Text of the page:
Labour Holds Hopeful Lead as Conservatives Face Grim Election Prospects

Britain Election

LONDON — British voters are casting ballots Thursday in a parliamentary election that is widely expected to hand the Labour Party victory against a backdrop of economic troubles, eroding public trust in institutions, and social unrest.

A disillusioned electorate is giving its judgment on Prime Minister Rishi Sunak’s Conservative Party, which has been in power since 2010. Polls opened at 40,000 polling stations in diverse locations including churches, a laundromat, and a crematorium.

Hundreds of communities are engaged in close races where traditional party loyalties are being overshadowed by pressing concerns about the economy, crumbling infrastructure, and the National Health Service.

In Henley-on-Thames, about 40 miles (65 kilometers) west of London, voters like Patricia Mulcahy, who is retired, sensed a desire for change in the nation. The community, which typically votes Conservative, may shift its allegiance this time.

“The younger generation are far more interested in change,’’ Mulcahy said. “So, I think whatever happens in Henley, in the country, there will be a big shift. But whoever gets in, they’ve got a heck of a job ahead of them. It’s not going to be easy.”

Sunak made the short trip from his home to vote at Kirby Sigston Village Hall in his Richmond constituency. He arrived with his wife, Akshata Murty, and walked hand-in-hand into the village hall, which is surrounded by rolling fields.

The center-left Labour Party led by Keir Starmer has held a steady and substantial lead in opinion polls for months, but its leaders have cautioned against taking the election result for granted, fearing that their supporters might stay home.

“Change. Today, you can vote for it,” he wrote Thursday on the X social media platform.

A couple of hours after posting that message, Starmer walked hand-in-hand with his wife, Victoria, into a polling place in the Kentish Town section of London to cast his vote. He left through a back door out of sight of a crowd of residents and journalists who had gathered.

The Conservatives have acknowledged that Labour appears on track for victory and have urged voters to avoid giving the party a “supermajority.”

In the final days of campaigning Sunak insisted “the outcome of this election is not a foregone conclusion.”

But in a message to voters on Wednesday, Sunak said that “if the polls are to be believed, the country could wake up tomorrow to a Labour supermajority ready to wield their unchecked power.” He urged voters to support the Conservatives to limit Labour’s power.

Labour has not stirred great enthusiasm with its pledges to stimulate the sluggish economy, invest in infrastructure, and make Britain a “clean energy superpower.”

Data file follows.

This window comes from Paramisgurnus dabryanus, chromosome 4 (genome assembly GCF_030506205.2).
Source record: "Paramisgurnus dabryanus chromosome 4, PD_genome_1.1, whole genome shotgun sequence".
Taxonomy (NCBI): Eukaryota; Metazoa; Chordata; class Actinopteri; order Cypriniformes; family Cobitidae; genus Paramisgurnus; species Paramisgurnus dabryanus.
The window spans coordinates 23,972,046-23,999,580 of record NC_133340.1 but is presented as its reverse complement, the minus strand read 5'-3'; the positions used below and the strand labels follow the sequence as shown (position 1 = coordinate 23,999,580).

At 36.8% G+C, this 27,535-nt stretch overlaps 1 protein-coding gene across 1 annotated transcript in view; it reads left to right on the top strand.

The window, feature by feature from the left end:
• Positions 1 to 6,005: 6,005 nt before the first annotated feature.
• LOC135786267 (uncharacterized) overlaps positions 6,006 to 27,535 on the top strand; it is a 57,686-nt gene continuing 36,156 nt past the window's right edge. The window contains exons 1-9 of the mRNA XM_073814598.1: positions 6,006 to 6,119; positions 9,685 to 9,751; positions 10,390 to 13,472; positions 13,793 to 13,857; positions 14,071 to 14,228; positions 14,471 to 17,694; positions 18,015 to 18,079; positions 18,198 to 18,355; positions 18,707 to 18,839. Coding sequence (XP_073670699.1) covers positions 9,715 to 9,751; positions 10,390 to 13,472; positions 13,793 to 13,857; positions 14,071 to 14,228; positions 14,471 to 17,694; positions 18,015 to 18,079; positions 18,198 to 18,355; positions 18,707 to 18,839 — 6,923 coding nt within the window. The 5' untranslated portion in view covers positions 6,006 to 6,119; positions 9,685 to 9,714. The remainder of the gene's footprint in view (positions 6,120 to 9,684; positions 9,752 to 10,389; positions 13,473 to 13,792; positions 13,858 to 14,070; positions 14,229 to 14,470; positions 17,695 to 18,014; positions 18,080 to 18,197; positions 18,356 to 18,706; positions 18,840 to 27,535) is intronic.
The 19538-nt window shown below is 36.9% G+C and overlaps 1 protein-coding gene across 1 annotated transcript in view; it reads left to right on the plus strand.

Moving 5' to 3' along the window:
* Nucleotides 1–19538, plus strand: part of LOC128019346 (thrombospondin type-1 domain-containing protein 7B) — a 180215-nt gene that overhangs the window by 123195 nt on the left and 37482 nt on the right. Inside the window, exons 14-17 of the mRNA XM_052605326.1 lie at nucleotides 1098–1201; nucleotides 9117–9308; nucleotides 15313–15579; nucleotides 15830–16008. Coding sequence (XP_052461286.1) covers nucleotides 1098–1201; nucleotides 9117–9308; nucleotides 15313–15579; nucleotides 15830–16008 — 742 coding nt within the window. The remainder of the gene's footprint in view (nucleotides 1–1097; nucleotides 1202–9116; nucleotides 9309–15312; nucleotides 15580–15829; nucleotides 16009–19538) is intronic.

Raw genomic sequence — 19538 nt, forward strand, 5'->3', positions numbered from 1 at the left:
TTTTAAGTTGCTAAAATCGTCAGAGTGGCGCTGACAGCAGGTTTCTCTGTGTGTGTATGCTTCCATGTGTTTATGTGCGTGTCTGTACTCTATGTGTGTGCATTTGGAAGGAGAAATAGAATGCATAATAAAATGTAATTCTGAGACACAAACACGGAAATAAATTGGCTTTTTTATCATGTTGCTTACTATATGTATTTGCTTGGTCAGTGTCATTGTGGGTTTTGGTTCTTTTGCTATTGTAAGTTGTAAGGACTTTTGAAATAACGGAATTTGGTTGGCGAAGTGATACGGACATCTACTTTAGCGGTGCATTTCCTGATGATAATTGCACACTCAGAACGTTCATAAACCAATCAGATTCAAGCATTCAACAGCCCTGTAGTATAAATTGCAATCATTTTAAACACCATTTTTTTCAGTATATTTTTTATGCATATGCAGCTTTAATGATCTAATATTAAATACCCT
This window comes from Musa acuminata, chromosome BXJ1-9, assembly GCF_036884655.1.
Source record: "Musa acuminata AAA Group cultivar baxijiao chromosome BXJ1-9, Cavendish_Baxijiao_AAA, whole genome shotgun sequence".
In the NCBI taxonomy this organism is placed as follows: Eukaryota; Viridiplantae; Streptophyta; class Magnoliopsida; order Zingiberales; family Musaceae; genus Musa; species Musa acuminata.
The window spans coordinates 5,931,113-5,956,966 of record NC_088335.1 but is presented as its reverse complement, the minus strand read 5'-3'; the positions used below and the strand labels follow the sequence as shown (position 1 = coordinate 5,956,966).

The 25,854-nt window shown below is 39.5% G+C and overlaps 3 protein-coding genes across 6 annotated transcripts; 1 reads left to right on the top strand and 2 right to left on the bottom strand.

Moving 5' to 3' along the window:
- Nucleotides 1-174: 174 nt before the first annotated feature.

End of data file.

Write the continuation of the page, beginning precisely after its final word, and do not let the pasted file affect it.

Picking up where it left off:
But nothing has really gone wrong in its campaign, either. The party has secured the backing of large segments of the business community and endorsements from traditionally conservative newspapers, including the Rupert Murdoch-owned Sun tabloid.

The Sun said in an editorial that “by dragging his party back to the center ground of British politics for the first time since Tony Blair was in No. 10 (Downing St.), Sir Keir has won the right to take charge,” using the formal title for Starmer, who was knighted.

Former Labour candidate Douglas Beattie, author of the book “How Labour Wins (and Why it Loses),” said Starmer’s “quiet stability probably chimes with the mood of the country right now.”

The Conservatives, meanwhile, have been plagued by blunders. The campaign got off to an inauspicious start when rain drenched Sunak as he made the announcement outside 10 Downing St. Then, Sunak went home early from commemorations in France marking the 80th anniversary of the D-Day invasion.

Several Conservatives close to Sunak are being investigated over suspicions they used insider information to place bets on the date of the election before it was announced.

It has all made it harder for Sunak to shake off the stigma of political chaos and mismanagement that’s surrounded the Conservatives since then-Prime Minister Boris Johnson and his staff held lockdown-breaching parties during the COVID-19 pandemic.

Johnson’s successor, Liz Truss, rattled the economy with a package of drastic tax cuts and lasted just 49 days in office. There is widespread dissatisfaction over a range of issues, from a creaking public health care system to crumbling infrastructure.

But for many voters, the lack of trust applies not just to Conservatives, but to politicians in general. Veteran rouser of the right, Nigel Farage, has exploited this gap and garnered attention with his anti-immigration rhetoric.

The centrist Liberal Democrats and environmentalist Green Party also hope to attract disaffected voters.

“I don’t know who’s for me as a working person,” said Michelle Bird, a port worker in Southampton on England’s south coast who was undecided about whether to vote Labour or Conservative. “I don’t know whether it’s the devil you know or the devil you don’t.”